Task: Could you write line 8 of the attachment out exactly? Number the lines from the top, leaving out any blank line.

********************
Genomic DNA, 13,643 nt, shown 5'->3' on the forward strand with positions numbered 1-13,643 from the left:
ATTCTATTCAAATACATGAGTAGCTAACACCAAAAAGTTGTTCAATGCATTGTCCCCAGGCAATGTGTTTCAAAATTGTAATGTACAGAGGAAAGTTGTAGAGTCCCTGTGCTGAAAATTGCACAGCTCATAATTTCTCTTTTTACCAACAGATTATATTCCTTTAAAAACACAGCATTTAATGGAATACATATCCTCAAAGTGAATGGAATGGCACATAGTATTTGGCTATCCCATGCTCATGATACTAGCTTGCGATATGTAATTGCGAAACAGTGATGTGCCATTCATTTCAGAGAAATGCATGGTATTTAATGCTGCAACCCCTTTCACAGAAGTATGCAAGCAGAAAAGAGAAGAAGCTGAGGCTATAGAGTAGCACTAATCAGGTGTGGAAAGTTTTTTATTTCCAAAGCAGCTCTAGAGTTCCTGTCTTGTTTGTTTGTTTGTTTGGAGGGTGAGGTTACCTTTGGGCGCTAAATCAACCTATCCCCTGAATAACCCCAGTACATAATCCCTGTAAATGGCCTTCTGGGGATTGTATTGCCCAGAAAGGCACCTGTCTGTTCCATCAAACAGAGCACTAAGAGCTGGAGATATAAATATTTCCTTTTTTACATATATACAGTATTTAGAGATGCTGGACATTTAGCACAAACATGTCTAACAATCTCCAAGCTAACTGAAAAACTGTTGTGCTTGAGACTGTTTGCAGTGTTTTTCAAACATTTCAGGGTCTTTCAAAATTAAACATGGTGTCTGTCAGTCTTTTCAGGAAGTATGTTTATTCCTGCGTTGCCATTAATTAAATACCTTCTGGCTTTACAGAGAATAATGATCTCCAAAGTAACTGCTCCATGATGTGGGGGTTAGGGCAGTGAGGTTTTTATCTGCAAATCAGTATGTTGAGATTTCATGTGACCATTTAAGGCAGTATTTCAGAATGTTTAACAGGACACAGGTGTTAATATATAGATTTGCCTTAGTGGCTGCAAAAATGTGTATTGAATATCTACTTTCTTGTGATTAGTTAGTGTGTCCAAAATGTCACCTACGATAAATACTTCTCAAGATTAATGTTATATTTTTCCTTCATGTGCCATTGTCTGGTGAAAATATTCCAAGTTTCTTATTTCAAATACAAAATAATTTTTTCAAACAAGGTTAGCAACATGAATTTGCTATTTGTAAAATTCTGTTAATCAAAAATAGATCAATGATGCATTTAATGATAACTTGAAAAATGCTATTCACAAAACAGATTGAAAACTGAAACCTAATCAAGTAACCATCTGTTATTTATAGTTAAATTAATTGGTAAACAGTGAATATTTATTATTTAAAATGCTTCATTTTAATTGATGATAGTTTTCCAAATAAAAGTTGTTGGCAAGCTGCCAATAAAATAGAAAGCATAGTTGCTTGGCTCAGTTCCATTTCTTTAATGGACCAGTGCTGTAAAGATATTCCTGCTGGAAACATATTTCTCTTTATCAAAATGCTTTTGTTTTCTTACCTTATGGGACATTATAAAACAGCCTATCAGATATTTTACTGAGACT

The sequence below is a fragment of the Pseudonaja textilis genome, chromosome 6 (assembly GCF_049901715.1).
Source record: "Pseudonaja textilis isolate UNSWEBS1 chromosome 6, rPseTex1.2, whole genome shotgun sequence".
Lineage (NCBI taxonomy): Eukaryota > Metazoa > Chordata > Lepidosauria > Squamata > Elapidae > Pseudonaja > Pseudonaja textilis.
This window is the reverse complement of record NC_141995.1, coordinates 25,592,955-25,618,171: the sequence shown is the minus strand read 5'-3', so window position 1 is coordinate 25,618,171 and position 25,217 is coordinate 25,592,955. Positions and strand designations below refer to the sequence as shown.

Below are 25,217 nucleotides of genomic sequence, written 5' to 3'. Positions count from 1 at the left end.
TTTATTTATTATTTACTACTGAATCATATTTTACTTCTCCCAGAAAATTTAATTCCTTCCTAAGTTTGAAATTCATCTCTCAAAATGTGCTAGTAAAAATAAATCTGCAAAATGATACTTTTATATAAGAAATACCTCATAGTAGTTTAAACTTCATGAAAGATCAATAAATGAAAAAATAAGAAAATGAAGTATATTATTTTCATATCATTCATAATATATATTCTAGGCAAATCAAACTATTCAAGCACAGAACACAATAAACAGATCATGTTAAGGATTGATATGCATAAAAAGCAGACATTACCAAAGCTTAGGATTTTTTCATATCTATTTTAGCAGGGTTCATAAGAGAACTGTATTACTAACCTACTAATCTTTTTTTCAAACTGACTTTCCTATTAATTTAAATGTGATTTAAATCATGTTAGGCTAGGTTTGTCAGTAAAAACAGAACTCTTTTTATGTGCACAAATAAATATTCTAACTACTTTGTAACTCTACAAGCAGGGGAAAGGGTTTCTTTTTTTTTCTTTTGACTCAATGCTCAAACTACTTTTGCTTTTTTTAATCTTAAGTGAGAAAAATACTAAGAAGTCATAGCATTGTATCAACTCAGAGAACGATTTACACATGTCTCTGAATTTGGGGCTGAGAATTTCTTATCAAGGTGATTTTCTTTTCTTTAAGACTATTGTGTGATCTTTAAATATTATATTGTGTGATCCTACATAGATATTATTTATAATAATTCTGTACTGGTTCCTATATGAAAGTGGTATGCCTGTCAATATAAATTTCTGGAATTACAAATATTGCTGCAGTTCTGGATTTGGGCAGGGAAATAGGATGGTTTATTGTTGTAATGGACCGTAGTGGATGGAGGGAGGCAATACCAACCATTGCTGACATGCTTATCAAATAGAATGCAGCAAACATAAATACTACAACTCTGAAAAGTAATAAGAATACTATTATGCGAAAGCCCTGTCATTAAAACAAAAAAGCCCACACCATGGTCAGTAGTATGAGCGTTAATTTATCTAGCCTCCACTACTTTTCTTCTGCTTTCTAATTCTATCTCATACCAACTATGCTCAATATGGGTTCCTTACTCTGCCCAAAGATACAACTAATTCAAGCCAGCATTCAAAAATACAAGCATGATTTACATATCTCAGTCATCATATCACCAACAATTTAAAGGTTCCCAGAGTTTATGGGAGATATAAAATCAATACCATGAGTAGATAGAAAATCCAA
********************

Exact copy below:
TTTATTTATTATTTACTACTGAATCATATTTTACTTCTCCCAGAAAATTTAATTCCTTCCTAAGTTTGAAATTCATCTCTCAAAATGTGCTAGTAAAAATAAATCTGCAAAATGATACTTTTATATAAGAAATACCTCATAGTAGTTTAAACTTCATGAAAGATCAATAAATGAAAAAATAAGAAAATGAAGTATATTATTTTCATATCATTCATAATATATATTCTAGGCAAATCAAACTATTCAAGCACAGAACACAATAAACAGATCATGTTAAGGATTGATATGCATAAAAAGCAGACATTACCAAAGCTTAGGATTTTTTCATATCTATTTTAGCAGGGTTCATAAGAGAACTGTATTACTAACCTACTAATCTTTTTTTCAAACTGACTTTCCTATTAATTTAAATGTGATTTAAATCATGTTAGGCTAGGTTTGTCAGTAAAAACAGAACTCTTTTTATGTGCACAAATAAATATTCTAACTACTTTGTAACTCTACAAGCAGGGGAAAGGGTTTCTTTTTTTTTCTTTTGACTCAATGCTCAAACTACTTTTGCTTTTTTTAATCTTAAGTGAGAAAAATACTAAGAAGTCATAGCATTGTATCAACTCAGAGAACGATTTACACATGTCTCTGAATTTGGGGCTGAGAATTTCTTATCAAGGTGATTTTCTTTTCTTTAAGACTATTGTGTGATCTTTAAATATTATATTGTGTGATCCTACATAGATATTATTTATAATAATTCTGTACTGGTTCCTATATGAAAGTGGTATGCCTGTCAATATAAATTTCTGGAATTACAAATATTGCTGCAGTTCTGGATTTGGGCAGGGAAATAGGATGGTTTATTGTTGTAATGGACCGTAGTGGATGGAGGGAGGCAATACCAACCATTGCTGACATGCTTATCAAATAGAATGCAGCAAACATAAATACTACAACTCTGAAAAGTAATAAGAATACTATTATGCGAAAGCCCTGTCATTAAAACAAAAAAGCCCACACCATGGTCAGTAGTATGAGCGTTAATTTATCTAGCCTCCACTACTTTTCTTCTGCTTTCTAATTCTATCTCATACCAACTATGCTCAATATGGGTTCCTTACTCTGCCCAAAGATACAACTAATTCAAGCCAGCATTCAAAAATACAAGCATGATTTACATATCTCAGTCATCATATCACCAACAATTTAAAGGTTCCCAGAGTTTATGGGAGATATAAAATCAATACCATGAGTAGATAGAAAATCCAA